Wolf Eyes – No Answer: Lower Floors Album Review

Wolf Eyes
No Answer: Lower Floors
De Stijl (2013)

In their rather prolific career, Wolf Eyes have developed a near-cult following in those who want something louder and more abrasive, yet don’t have the energy for hardcore nor the patience for Merzbow records. They inhabit a very specific alcove in the world of independent music, but this alcove is very relevant, as it is both inaccessible and accessible at the same time.

For those of you who are unfamiliar with the band, Wolf Eyes create unique textures of layered noise consisting of synthesizers, guitars, vocals and other random madness, mixed through an array of effects and modules and placed over steady beats; they only follow loosely the format of conventional song. That being said, there is nothing new here, which in the case of Wolf Eyes is a very good thing. In a way, their latest album, No Answer: Lower Floors, is a return to form — a term I despise yet is quite fitting in this case. Their more recent albums, such as Always Wrong and the Moods in Free Time series, flowed in the direction of the lack-of-boundaries noise; the tracks on No Answer, on the other hand, are more reminiscent of the band’s break-through albums, Burned Mind and Human Animal, which follow more standard song and album structures without losing the free-form noise.

 

Noise rock albums tend to be structured in one of two ways: with very few yet very long tracks, or with countless short tracks. No Answer leans more towards the former, with most tracks upwards of twelve minutes, though the title track is only a minute-and-a-half-long. This tendency towards lengthy songs can either be a blessing or a curse, and in this case, the result is mixed. Opener “Choking Files” and “Chattering Lead”, are the two standout tracks on the album; both probably drone on for too long, but are saved by being constructed out of fabulous tones, generated out of what I believe to be heavily distorted synthesizers and guitars. They’re the type of songs that prove it pays to have a set of really nice headphones, so you can really take in the details. Both tracks involve typically incoherent Wolf Eyes vocals, which float over the noise, giving the tracks a somewhat more human touch. (I use the term “human touch” very loosely.)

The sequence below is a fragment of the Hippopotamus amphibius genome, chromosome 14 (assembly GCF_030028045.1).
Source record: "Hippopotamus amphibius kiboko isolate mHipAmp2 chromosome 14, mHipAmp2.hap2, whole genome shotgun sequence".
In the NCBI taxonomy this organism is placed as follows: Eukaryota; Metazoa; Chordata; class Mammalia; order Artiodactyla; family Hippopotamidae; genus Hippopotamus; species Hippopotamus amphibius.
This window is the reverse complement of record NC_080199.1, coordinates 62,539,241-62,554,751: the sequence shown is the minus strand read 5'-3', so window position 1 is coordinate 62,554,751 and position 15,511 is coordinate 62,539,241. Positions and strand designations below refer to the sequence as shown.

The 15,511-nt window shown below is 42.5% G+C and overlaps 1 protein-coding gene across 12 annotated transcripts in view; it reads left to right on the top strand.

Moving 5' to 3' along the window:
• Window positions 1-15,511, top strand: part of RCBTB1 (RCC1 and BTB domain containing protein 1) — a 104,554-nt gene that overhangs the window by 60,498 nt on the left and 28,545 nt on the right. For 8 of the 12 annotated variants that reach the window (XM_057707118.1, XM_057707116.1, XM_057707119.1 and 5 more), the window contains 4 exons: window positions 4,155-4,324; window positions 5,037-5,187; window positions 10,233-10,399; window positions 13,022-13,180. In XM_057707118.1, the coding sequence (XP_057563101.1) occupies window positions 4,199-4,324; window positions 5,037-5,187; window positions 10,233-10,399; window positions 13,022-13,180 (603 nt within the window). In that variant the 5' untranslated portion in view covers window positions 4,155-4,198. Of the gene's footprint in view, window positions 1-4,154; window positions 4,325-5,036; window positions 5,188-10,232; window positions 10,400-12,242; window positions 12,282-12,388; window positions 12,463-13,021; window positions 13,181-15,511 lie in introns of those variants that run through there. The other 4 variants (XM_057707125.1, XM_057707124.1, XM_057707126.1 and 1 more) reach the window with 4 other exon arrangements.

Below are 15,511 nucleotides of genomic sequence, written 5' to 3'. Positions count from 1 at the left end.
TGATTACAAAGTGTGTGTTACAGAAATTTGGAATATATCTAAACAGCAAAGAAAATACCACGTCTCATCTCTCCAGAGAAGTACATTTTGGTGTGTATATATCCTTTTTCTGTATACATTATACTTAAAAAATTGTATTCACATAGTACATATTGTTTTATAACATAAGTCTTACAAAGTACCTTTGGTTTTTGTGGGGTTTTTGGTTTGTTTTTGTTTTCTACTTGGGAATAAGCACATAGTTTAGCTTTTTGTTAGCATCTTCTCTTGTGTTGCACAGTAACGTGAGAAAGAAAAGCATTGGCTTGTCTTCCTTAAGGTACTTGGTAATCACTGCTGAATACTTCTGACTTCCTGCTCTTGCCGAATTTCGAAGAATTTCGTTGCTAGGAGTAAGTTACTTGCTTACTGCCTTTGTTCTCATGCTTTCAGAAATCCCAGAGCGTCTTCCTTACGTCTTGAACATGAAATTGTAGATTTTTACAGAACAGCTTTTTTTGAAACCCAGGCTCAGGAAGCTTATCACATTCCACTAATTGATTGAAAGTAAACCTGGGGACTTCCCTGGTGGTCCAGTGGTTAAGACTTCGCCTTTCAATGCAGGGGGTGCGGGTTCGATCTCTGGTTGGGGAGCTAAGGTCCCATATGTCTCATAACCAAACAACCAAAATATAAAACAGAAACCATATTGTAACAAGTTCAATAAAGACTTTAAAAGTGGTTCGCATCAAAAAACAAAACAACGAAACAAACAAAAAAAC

Where the track length fails, however, is in “Confession of the Informer”, which just drags on for too long. Granted, it’s twelve minutes; somewhat longer than any other on the album — but its place as the second to last track, on an album which you have enjoyed up until that point, leads one towards distraction and a loss of interest in the music. Nothing ever really happens.

The album is quickly saved however, by the raucous “Warning Sign”. The song is led through its entire six-and-a-half-minutes by an ear-splitting tone and rough yet faint percussion. The song wraps up the album on a perfect high note, instead of lingering on and overstaying its welcome. Like “Confession of the Informer”, it doesn’t really go anywhere, but in contrast, it doesn’t really have to.

Like all Wolf Eyes albums, it just comes down to whether or not it’s your thing. While I am generally not a noise enthusiast, I do enjoy the occasional album, and No Answer does a fabulous job of fulfilling my ever-so slight demand. But if noise is not your thing, then best ye stay away.

Wolf Eyes – No Answer: Lower Floors Tracklisting
1. Choking Files
2. Born Liar
3. No Answer
4. Chattering Lead
5. Confessions of the Informer
6. Warning Sign

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Written by
Vee Hua 華婷婷

Vee Hua 華婷婷 (they/she) is a writer, filmmaker, and organizer with semi-nomadic tendencies. Much of their work unifies their metaphysical interests with their belief that art can positively transform the self and society. They are the Editor-in-Chief of REDEFINE, Interim Managing Editor of South Seattle Emerald, and Co-Chair of the Seattle Arts Commission. They also previously served as the Executive Director of the interdisciplinary community hub, Northwest Film Forum, where they played a key role in making the space more welcoming and accessible for diverse audiences.

In 2017, Vee released the narrative short film, Searching Skies — which touches on Syrian refugee resettlement in the United States — and co-organized The Seventh Art Stand, a national film and civil rights discussion series against Islamophobia. 2022 sees the release of their next short film, Reckless Spirits, which is a metaphysical, multi-lingual POC buddy comedy for a bleak new era, in anticipation of a feature film.

Vee is passionate about cultural space, the environment, and finding ways to covertly and overtly disrupt oppressive structures. They also regularly share observational human stories through their storytelling newsletter, RAMBLIN’ WITH VEE!, and are pursuing a Master’s in Tribal Resource and Environmental Stewardship under the Native American Studies Department at the University of Minnesota.

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